And so, their idea was, "If we can slaughter men and women wholesale over an extended period of time in a way that’s so horrific that no one would betray us for fear of having this happen, that would be ideal." And so, over a period of years, they came up with crucifixion that at times could take days for a man to die on a cross. They basically beat you and hang you in such a way that, over a slow period of time, your lungs fill with blood until you drown in your own blood. And they were like, "The act of death isn’t enough. We need shame involved. So, let’s strip the person naked, and let’s put them in a public square where every lowlife imaginable can come out and taunt, can come out and spit, can come out and yell. Let’s make a spectacle of it, and then the shame of the spectacle coupled with the agonizing death, this will be a deterrent for anybody ever rebelling against us." And so, Jesus is taken out, and He’s nailed to a cross. And in the irony of ironies, the high priest is there mocking Him. Men and women spitting upon Him, quoting Scripture to Him. I mean, the whole thing’s wrought with irony as His lungs fill with blood. The beating He sustained beforehand probably aided in the pace of His death. He died a lot quicker than most men on the cross. It goes dark in the middle of His crucifixion. A lot of people say that was God turning His back on Jesus. The problem with that is the Bible. Go read Psalm 22 this afternoon. God does not turn His back on Jesus ever. By the way, all the sins of the world, God was aware of them before they happened, so it’ wasn’t like that surprised God all of a sudden. "All the sins of the world, I can’t look!" Yeah, He can’t help but look. He sees everything. And so, it goes dark, one of the Roman soldiers says, "Uh oh, maybe He truly was the son of God." Jesus utters, "It is finished." And the earth shook and the veil in the temple tore, and this is what happened to God.
Matt goes on to talk about the old testament system of sacrifice for the removal of sin. And it goes like this,  
"If you commit this sin, this is what it costs. If you commit this sin, this is what you have to sacrifice." Maybe two doves, maybe a lamb, maybe a goat, maybe a bull depending on what your sin was. And so, in the tent of meetings and in Jerusalem, blood was always flowing. Blood always flowed from the temple. Can you imagine the stench in Jerusalem? It’s like every day, hundreds and thousands of people are walking in with a goat, a lamb, a chicken, a dove. And they’re coming in and they’re blood letting it. They’re cutting its throat and draining its blood, and a river of blood is flowing out of the temple. And God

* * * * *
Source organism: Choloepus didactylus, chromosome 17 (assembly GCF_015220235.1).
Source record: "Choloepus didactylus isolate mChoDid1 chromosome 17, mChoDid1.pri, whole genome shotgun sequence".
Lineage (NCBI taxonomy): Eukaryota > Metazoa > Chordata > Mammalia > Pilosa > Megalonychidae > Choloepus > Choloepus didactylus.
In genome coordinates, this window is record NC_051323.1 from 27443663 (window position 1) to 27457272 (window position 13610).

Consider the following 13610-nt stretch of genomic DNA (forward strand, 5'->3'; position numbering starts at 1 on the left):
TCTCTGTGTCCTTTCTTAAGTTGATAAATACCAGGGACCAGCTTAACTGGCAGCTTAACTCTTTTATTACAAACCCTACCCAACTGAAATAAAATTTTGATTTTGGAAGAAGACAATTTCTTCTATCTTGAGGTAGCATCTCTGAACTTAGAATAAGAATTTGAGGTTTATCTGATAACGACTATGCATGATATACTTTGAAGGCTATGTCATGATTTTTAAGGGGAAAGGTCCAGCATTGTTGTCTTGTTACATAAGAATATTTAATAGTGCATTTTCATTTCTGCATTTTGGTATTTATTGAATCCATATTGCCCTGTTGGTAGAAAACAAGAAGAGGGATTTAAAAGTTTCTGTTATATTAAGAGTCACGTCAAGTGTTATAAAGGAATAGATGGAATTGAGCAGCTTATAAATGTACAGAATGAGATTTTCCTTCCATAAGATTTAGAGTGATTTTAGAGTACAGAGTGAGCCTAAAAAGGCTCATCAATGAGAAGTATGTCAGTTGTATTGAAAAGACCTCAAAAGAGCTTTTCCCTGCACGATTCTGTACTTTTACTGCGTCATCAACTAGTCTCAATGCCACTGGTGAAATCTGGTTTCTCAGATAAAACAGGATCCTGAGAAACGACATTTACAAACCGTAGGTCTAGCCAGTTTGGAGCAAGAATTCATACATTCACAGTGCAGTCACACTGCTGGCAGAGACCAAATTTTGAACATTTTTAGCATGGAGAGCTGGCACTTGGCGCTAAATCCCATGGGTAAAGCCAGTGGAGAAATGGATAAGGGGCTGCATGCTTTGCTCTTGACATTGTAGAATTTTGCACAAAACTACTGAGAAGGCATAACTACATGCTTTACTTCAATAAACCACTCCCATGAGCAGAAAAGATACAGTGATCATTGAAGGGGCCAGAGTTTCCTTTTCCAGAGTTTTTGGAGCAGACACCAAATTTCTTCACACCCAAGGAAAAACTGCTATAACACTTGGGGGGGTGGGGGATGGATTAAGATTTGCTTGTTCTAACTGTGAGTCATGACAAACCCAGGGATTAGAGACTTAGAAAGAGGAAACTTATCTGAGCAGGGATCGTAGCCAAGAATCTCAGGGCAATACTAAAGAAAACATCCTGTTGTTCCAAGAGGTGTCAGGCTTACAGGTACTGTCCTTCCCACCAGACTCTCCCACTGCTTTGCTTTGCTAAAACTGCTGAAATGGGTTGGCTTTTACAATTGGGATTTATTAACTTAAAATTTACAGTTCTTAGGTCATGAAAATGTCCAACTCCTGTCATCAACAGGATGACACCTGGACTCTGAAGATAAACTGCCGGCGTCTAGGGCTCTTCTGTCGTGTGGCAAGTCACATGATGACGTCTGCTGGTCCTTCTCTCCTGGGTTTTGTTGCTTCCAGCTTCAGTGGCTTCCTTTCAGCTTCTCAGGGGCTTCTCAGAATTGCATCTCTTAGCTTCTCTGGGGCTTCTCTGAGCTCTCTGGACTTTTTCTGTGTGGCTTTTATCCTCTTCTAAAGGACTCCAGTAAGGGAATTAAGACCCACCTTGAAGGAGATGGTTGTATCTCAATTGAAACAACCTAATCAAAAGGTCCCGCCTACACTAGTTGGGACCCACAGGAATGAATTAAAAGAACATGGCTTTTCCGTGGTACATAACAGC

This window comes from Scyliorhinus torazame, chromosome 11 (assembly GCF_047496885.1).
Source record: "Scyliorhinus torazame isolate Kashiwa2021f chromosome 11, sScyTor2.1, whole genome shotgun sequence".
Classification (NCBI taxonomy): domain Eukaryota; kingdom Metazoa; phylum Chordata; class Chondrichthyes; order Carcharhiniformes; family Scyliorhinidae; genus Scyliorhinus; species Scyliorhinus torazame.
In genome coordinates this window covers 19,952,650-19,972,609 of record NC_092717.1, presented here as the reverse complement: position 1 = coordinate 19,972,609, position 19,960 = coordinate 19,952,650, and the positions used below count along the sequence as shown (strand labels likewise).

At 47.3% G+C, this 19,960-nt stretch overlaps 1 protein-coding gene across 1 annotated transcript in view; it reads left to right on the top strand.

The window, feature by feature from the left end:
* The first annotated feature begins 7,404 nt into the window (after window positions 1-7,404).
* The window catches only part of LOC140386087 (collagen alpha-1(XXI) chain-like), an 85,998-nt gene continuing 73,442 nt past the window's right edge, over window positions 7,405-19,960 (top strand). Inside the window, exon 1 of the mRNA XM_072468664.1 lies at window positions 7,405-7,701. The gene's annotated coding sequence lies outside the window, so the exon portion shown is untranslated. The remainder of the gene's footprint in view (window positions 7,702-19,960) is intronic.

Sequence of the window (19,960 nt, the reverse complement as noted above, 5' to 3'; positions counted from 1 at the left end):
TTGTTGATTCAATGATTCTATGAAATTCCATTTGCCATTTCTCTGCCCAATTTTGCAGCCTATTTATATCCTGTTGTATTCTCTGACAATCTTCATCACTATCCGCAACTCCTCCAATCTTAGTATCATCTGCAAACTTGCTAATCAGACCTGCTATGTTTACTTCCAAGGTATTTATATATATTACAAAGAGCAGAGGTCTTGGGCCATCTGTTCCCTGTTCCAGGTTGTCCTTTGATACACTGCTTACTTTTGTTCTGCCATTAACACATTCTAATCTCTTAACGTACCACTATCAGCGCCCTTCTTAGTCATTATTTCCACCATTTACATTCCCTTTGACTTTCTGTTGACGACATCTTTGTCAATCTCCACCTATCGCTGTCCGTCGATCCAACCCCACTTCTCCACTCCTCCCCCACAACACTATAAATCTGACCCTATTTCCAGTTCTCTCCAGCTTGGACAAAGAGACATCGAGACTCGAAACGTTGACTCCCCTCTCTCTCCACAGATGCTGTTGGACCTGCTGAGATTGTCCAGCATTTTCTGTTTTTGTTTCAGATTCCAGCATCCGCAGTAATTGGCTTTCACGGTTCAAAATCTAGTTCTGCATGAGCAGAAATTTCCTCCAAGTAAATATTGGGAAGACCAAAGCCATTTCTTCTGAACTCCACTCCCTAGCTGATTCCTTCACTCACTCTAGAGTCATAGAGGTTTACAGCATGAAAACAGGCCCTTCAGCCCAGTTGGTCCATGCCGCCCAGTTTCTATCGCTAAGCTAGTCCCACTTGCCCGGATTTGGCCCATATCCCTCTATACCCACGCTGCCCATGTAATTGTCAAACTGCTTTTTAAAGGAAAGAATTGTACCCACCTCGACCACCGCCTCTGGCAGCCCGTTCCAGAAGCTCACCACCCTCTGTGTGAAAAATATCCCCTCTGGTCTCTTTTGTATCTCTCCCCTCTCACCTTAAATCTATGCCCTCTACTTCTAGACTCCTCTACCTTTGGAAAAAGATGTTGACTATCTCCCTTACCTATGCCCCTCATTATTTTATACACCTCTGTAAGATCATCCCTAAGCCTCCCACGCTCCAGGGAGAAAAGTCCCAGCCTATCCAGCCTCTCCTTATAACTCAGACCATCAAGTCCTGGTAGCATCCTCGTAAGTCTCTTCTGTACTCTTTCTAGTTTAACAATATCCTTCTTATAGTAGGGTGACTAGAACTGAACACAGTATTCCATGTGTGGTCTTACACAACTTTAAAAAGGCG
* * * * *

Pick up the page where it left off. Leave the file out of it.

says, "Here’s what we’re going to do. Once a year, we’re going to do something called the Day of Atonement. On top of all these other sacrifices, once a year, here’s what I want. The high priest, the Levite of the house of Aaron, he’s going to come before Me and he’s going to bring a bull and a ram, and he’s going to blood let those two for his family and for himself." So the high priest comes in, kills the bull, drains its blood, kills the ram, drains all its blood, catches those fools on fire and then walks out. He then bathes, puts on new linens, puts on a new turban, puts on a new tunic, puts it all on and then he brings two lambs, two goats. He brings in the two goats, he walks into the holy of holies after they’ve burned incense, he brings in the two goats and he confesses sin over the one goat and he takes the blade and he bleeds it. And then he prays over the other goat all the sins of Israel, and then they put that goat on a leash and lead him out into the wilderness. One goat absorbs the wrath of God towards sin. The other goat, the scape goat, they take the other goat into the wilderness, and the other goat carries away the sins of Israel. And this is the system they were in.

Now, here’s the problem with the sacrificial system, both then and now. God doesn’t need sacrifices. God’s going, "I don’t need your bulls, I don’t want your goats. You’re missing the point. I’m trying to communicate to you how disgusting and how horrible and how costly your sin is before Me. And instead of feeling that weight and instead of understanding that, you just keep doing what you’re doing, but you keep bringing Me goats and bulls like that’s what I really want."

So, Jesus picks up the cup, and He says, "The old covenant is over or rather is fulfilled. Drink this, the blood of the new covenant." And Jesus becomes the two lambs, the Lamb of God. And the blade of God’s wrath penetrates the Son and bleeds Him and absorbs the wrath of God towards mankind. And the iniquity of man is placed upon the head of Jesus, so that at His physical death, the iniquity of mankind would be carried away. And this is what is meant by "Behold the Lamb of God who takes away the sins of the world."
Friends, that is Good Friday. It was Gods plan from day one. It wasn't plan B. It's for you and for me. Three days later, after Jesus was wrapped in linen and buried in a tomb, He rose from the dead. He conquered death. For 40 days he walked the earth and taught the disciples. Then he went back to heaven. He's there today at the right hand of God waiting to hear the words, "It's time. Go get them."